Once NATO got wind of the type, it was assigned the flattering codename of "Fencer", though it was initially thought to be the "Sukhoi Su-19" - a designation which persisted through at least 1980. The first flight of the T-6-2I was held January 17, 1970. Tests of this aircraft continued 6 years, but the decision to launch a new bomber in a series under the symbol Su-24 was made in the first year of trial when it became obvious it had advantages over the T-6-1. In December 1971 Novosibirsk aviation plant flew the first production Su-24 (seventh prototype). The next year, the plant launched large-scale production of a new bomber. Since 1973 combat units started operating the Su-24, and in 1975 the aircraft was adopted by the Soviet Air Force.
In early 1974 U.S. Chairman of the Joint Chiefs of Staff Admiral Thomas Moorer made a sensational statement a new generation aircraft had appeared in the USSR in the F-111 class that NATO experts had identified as the Su-19. An article in Air University Review, May-June 1980 mentiolned "the introduction of new Soviet tactical aircraft (e.g., MiG-23/27 Flogger, Su-17/20 Fitter, and Su-19 Fencer)." Another article in Air University Review, January-February 1981, mentioned "... advances in technology are incorporated in the Su-19 Fencer, MiG-23/27 Flogger, and the Su-17 Fitter." An article in Air University Review, May-June 1981, noted that "The Soviets, in the Su-19 Fencer, have deployed an F-111/Tornado equivalent. It is a two-seat, multirole, terrain-following radar (TFR)-equipped, third-generation aircraft..."
The monograph "Defending the West: The United States Air Force and European Security 1946-1998", an official US Air Force history written in 2003, states that "The Soviets and their allies vigorously improved their capacity for close-air support by equipping air regiments with new Su-19 and MiG-27 fighter-bombers... The Soviet Sukhoi Su-19, subsequently designated the Su-24, was roughly equivalent to the F-111."
Airplanes under the symbol Su-19 were really developed in the Sukhoi Design Bureau, but work was stopped at the stage of the project. The Su-19 (T-58PS) was a proposed a deep modernization in the late 1960s/early 1970s to modernise the Su-15TM. The Su-19 would receive a new wing of ogival shape and two R-25-300 turbojet engines, as on the Su-15bis. The new wing and fuel system, would increase aircraft range and endurance. The Su-19M was to be a Su-19 with more advanced Tumanskiy R-67-300 turbofans, each producing 78.44 kN (17,637 lb) thrust, which would improve acceleration.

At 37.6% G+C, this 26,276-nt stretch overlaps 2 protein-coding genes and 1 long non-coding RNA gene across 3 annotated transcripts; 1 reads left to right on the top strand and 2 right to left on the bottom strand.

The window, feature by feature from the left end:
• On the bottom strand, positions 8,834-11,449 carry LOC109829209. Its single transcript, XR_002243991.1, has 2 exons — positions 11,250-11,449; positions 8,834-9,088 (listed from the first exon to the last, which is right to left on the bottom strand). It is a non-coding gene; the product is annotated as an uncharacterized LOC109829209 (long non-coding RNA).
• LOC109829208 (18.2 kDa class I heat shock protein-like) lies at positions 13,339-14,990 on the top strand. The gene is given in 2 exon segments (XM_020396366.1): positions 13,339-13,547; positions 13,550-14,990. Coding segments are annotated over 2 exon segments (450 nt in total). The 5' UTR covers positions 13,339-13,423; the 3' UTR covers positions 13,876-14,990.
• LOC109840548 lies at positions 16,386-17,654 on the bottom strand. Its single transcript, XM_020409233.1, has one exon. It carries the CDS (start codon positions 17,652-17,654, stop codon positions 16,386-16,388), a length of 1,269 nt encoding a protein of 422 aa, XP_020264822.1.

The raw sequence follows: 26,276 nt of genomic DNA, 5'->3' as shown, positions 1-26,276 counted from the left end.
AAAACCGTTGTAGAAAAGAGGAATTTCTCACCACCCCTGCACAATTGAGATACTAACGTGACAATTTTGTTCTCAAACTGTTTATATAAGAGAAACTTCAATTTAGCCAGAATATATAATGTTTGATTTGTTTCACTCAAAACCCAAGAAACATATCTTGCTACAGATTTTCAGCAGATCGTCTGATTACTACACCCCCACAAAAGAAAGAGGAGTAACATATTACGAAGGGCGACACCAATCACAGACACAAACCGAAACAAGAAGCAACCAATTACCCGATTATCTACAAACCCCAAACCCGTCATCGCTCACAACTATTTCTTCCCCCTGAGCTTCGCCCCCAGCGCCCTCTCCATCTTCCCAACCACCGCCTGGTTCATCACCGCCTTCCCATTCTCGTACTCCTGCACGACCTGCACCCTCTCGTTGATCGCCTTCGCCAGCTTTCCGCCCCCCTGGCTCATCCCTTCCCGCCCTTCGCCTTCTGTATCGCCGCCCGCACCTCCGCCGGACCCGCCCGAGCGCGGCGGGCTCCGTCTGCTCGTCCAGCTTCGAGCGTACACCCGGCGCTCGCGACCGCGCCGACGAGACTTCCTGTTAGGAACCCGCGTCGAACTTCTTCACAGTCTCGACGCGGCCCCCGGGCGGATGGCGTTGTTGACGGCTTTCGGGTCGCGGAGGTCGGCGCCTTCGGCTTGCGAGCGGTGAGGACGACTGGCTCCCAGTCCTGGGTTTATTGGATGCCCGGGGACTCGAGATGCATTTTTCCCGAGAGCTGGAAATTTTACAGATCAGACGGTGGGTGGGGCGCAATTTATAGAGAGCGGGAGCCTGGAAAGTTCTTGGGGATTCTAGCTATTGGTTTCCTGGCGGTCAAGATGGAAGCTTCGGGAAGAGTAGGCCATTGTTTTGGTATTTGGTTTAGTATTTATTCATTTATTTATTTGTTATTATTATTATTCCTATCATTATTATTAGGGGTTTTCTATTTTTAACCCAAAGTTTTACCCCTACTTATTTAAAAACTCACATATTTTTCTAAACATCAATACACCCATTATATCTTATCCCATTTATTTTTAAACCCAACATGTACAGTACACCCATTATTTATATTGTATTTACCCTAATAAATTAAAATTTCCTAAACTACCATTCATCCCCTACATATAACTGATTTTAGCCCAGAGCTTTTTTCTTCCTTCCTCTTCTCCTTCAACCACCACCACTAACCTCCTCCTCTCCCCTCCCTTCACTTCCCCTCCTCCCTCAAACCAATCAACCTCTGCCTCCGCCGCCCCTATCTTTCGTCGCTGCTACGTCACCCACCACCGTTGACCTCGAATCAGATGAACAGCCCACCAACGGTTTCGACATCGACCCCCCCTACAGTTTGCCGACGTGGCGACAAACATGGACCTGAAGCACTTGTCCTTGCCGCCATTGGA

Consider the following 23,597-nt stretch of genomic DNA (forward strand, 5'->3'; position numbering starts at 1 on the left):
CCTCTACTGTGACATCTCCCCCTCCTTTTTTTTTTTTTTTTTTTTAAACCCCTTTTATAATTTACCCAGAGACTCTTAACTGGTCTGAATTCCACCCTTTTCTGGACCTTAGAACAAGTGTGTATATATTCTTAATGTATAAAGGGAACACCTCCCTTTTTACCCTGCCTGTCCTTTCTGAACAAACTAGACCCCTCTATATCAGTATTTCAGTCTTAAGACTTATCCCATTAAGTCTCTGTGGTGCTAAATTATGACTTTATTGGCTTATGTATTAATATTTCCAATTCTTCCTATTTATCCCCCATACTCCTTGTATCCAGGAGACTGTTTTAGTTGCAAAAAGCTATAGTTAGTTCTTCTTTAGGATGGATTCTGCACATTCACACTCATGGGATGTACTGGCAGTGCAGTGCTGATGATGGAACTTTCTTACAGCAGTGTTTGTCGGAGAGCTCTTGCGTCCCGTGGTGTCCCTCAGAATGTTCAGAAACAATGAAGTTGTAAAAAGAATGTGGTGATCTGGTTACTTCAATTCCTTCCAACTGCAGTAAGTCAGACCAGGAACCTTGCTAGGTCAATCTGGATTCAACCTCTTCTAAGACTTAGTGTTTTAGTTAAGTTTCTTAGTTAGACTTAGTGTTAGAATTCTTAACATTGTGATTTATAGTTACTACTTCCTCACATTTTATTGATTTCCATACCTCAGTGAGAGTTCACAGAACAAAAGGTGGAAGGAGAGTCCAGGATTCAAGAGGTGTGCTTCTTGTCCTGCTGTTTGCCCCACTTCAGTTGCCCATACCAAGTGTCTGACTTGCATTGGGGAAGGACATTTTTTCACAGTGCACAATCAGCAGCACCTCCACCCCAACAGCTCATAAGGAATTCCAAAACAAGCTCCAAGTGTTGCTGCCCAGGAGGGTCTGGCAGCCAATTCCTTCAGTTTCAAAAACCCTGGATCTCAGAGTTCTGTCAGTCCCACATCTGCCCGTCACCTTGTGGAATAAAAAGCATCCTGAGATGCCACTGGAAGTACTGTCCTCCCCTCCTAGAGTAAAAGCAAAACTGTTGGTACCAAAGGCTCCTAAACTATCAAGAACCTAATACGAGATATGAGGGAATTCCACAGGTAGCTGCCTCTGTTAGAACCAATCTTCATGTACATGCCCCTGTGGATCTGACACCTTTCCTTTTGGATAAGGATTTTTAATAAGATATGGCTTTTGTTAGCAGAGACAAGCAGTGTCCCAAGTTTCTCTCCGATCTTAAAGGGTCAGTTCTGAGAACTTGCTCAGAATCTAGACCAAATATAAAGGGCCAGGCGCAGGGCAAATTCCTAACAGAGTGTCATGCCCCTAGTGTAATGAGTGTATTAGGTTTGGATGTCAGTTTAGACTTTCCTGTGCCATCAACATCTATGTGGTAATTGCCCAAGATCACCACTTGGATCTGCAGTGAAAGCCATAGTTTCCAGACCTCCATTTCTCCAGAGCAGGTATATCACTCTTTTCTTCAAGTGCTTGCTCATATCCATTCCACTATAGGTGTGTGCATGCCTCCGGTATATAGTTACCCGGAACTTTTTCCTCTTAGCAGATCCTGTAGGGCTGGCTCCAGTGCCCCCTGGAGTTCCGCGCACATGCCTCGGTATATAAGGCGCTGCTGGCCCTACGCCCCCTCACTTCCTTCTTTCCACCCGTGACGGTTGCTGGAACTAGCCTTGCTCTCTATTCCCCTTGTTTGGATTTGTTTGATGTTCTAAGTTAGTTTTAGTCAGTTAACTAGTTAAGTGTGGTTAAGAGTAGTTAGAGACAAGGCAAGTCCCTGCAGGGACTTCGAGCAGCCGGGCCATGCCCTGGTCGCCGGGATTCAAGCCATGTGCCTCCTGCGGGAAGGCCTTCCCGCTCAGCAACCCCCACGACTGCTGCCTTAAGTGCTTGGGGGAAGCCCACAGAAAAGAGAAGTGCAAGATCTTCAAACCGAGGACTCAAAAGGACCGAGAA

The development of the Su-19 fighter-interceptor began in the USSR in the late 1960s. It was created as part of the modernization of the "Su-15", but had dramatic changes, in connection with which it received a new name. The presence of "Su-19" was necessary while the fourth generation fighter "Su-27" was being created. The plane "on paper" had a length of about 20 m and a wingspan of over 10 m. With a dead weight of 16 tons, it could carry 4.5 tons of combat load. "Su-19" was supposed to be equipped with two turbojet installations "R-67-300" with a total thrust of almost 15 tons. When equipped, it was capable of flying at a speed of 2,400 km / h over distances of up to 1,500 kilometers; flight altitude reached 20 kilometers.
In general, the fighter could spend up to two hours in the air without landing. The crew of the car was supposed to consist of one person. It was planned to place a 30-mm GSh-30 cannon onboard as a weapon. In addition, the aircraft had six missile suspension points under the wing and two under the fuselage. If necessary, an additional fuel tank could be attached to them.
The Su-19 was to be equipped with R-27ER, R-27ET and R-60 medium and short-range missiles. In the wind tunnels of TsAGI, blowing was carried out for models with various ogival-type wings, which showed excellent prospects. Flight tests of the modernized Su-15 were planned to begin at the end of 1973. The plane was supposed to have a "modern" radar "Purga", which could detect the enemy flying from below, against the background of the earth. However, in the end, the radio industry refused this work, in connection with which the Su-19 remained on paper. Thus, the most advanced modification of the Su-15 was the Su-15TM.
Another [unrelated] "Su-19" was the design Sparky (working title Su-19U, 52U-S code). Design work on the creation of training and combat aircraft based on the Su-17 were carried out in the bureau since 1971. Work intensified in 1973, when it became clear that the line of development of the Su-17 has led to the creation of aircraft that are significantly different from the original Su-7B. Sparky was carried out in parallel with the bureau work on the new version of combat aircraft (Su-19, code S-52), implying that the basic design solutions for both aircraft will be maximally unified. In terms of a constructive major innovation was to change the layout head of the fuselage (FNS) with the cockpit due to the downward deviation of the FNS axis. This innovation provided a significant improvement in the pilot survey in the direction of forward and down as links to poor visibility from the cockpit was one of the major limitations of the Su-17. In 1974 Sparky Su-17 was officially named Su-17U(UM).
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